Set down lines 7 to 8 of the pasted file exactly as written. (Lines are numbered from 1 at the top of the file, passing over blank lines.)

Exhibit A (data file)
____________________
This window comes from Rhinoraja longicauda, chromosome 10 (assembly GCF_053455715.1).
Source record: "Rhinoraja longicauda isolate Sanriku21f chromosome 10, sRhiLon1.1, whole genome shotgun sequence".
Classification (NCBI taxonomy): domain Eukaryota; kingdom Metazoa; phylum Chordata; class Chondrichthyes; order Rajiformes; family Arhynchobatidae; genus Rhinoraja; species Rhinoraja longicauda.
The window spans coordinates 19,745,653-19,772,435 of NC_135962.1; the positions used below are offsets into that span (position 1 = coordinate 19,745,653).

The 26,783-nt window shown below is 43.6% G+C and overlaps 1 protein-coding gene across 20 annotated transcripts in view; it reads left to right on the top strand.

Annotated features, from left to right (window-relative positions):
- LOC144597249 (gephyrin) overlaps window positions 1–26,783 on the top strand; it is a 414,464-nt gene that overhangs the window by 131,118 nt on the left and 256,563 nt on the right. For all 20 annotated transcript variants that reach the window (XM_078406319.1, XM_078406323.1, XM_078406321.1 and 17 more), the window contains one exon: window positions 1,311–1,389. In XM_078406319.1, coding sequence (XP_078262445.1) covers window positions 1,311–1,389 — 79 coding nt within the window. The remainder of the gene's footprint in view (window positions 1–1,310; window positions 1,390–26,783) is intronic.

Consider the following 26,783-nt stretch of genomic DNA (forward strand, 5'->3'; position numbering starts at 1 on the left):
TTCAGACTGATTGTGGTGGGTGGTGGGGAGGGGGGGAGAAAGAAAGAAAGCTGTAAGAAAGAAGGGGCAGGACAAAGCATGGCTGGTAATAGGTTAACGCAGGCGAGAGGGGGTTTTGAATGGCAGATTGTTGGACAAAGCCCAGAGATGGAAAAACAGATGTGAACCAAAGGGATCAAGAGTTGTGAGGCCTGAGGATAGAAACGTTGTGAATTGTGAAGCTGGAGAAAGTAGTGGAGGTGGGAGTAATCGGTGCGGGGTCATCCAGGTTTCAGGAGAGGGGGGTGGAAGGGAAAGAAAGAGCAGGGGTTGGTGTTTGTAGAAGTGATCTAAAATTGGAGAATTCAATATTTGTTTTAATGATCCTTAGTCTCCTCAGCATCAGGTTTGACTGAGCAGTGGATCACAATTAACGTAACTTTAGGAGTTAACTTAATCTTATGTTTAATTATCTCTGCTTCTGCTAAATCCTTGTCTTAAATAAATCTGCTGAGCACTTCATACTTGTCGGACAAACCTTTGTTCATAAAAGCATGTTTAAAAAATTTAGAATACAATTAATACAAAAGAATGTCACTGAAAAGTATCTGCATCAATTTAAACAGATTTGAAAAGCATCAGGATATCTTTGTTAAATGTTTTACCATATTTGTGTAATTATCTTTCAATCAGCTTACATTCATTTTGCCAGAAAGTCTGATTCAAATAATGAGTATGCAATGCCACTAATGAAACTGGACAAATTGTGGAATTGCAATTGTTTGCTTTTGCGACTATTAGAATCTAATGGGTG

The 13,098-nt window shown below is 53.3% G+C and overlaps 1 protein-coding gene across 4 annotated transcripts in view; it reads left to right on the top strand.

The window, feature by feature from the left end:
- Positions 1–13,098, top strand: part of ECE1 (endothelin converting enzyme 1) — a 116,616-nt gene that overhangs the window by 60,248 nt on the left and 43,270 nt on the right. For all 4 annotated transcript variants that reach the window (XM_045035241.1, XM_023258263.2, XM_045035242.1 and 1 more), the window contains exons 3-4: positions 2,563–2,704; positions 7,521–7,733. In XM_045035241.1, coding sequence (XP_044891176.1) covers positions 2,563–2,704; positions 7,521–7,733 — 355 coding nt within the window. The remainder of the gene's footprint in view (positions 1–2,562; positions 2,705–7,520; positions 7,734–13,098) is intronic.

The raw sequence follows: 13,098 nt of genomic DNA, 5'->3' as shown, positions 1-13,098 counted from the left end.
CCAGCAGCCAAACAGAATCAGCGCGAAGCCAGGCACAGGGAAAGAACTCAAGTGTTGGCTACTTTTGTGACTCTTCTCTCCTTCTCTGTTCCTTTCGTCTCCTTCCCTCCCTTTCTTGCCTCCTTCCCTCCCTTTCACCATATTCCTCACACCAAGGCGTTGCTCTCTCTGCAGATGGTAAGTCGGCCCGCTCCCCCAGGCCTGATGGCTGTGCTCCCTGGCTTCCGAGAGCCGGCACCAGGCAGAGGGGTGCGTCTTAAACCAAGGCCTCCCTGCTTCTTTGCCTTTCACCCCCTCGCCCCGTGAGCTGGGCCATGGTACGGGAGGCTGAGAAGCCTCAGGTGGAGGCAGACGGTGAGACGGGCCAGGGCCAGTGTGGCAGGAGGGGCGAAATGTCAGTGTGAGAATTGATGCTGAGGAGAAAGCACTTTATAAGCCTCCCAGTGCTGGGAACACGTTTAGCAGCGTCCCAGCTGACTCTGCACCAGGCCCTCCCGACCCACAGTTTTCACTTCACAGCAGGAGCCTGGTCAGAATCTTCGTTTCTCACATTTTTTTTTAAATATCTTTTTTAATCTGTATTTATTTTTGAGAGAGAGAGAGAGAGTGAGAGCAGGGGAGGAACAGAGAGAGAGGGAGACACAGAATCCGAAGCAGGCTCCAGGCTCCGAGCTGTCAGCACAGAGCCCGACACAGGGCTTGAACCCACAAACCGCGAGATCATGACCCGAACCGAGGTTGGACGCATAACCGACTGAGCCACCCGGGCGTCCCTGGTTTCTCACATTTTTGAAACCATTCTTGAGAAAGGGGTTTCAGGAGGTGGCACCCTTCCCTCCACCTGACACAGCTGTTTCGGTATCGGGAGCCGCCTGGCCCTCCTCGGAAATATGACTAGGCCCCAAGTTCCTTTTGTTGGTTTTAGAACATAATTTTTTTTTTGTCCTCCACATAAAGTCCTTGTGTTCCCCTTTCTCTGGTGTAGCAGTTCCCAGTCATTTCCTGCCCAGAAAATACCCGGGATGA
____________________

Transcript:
- LOC144597249 (gephyrin) overlaps window positions 1–26,783 on the top strand; it is a 414,464-nt gene that overhangs the window by 131,118 nt on the left and 256,563 nt on the right. For all 20 annotated transcript variants that reach the window (XM_078406319.1, XM_078406323.1, XM_078406321.1 and 17 more), the window contains one exon: window positions 1,311–1,389. In XM_078406319.1, coding sequence (XP_078262445.1) covers window positions 1,311–1,389 — 79 coding nt within the window. The remainder of the gene's footprint in view (window positions 1–1,310; window positions 1,390–26,783) is intronic.

Consider the following 26,783-nt stretch of genomic DNA (forward strand, 5'->3'; position numbering starts at 1 on the left):